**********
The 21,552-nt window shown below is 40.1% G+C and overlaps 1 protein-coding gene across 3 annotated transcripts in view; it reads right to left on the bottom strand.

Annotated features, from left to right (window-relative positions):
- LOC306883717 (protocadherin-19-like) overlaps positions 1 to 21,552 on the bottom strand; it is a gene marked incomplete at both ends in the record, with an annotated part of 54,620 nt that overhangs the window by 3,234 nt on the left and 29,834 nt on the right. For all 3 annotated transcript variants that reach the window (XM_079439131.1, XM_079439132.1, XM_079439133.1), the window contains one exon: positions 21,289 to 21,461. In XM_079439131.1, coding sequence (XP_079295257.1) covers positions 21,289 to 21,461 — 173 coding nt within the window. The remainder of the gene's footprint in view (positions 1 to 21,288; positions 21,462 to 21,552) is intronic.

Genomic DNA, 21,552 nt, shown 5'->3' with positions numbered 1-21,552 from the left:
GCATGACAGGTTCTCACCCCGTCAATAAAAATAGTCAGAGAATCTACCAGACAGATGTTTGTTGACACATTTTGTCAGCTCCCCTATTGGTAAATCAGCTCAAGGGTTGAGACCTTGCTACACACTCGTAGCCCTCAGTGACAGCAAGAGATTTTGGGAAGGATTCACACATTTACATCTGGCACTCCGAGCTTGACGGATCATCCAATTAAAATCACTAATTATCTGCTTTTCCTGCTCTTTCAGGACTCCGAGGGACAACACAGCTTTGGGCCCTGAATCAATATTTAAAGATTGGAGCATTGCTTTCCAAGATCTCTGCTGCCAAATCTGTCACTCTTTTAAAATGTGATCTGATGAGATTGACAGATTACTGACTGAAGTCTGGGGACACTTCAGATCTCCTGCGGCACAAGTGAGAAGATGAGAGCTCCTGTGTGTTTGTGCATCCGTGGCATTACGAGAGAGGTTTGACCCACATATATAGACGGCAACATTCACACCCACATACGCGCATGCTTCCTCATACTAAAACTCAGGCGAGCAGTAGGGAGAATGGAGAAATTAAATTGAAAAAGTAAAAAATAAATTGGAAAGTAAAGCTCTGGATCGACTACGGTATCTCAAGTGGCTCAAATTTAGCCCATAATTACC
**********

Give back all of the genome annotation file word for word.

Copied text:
The 21,552-nt window shown below is 40.1% G+C and overlaps 1 protein-coding gene across 3 annotated transcripts in view; it reads right to left on the bottom strand.

Annotated features, from left to right (window-relative positions):
- LOC306883717 (protocadherin-19-like) overlaps positions 1 to 21,552 on the bottom strand; it is a gene marked incomplete at both ends in the record, with an annotated part of 54,620 nt that overhangs the window by 3,234 nt on the left and 29,834 nt on the right. For all 3 annotated transcript variants that reach the window (XM_079439131.1, XM_079439132.1, XM_079439133.1), the window contains one exon: positions 21,289 to 21,461. In XM_079439131.1, coding sequence (XP_079295257.1) covers positions 21,289 to 21,461 — 173 coding nt within the window. The remainder of the gene's footprint in view (positions 1 to 21,288; positions 21,462 to 21,552) is intronic.

Genomic DNA, 21,552 nt, shown 5'->3' with positions numbered 1-21,552 from the left:
GCATGACAGGTTCTCACCCCGTCAATAAAAATAGTCAGAGAATCTACCAGACAGATGTTTGTTGACACATTTTGTCAGCTCCCCTATTGGTAAATCAGCTCAAGGGTTGAGACCTTGCTACACACTCGTAGCCCTCAGTGACAGCAAGAGATTTTGGGAAGGATTCACACATTTACATCTGGCACTCCGAGCTTGACGGATCATCCAATTAAAATCACTAATTATCTGCTTTTCCTGCTCTTTCAGGACTCCGAGGGACAACACAGCTTTGGGCCCTGAATCAATATTTAAAGATTGGAGCATTGCTTTCCAAGATCTCTGCTGCCAAATCTGTCACTCTTTTAAAATGTGATCTGATGAGATTGACAGATTACTGACTGAAGTCTGGGGACACTTCAGATCTCCTGCGGCACAAGTGAGAAGATGAGAGCTCCTGTGTGTTTGTGCATCCGTGGCATTACGAGAGAGGTTTGACCCACATATATAGACGGCAACATTCACACCCACATACGCGCATGCTTCCTCATACTAAAACTCAGGCGAGCAGTAGGGAGAATGGAGAAATTAAATTGAAAAAGTAAAAAATAAATTGGAAAGTAAAGCTCTGGATCGACTACGGTATCTCAAGTGGCTCAAATTTAGCCCATAATTACC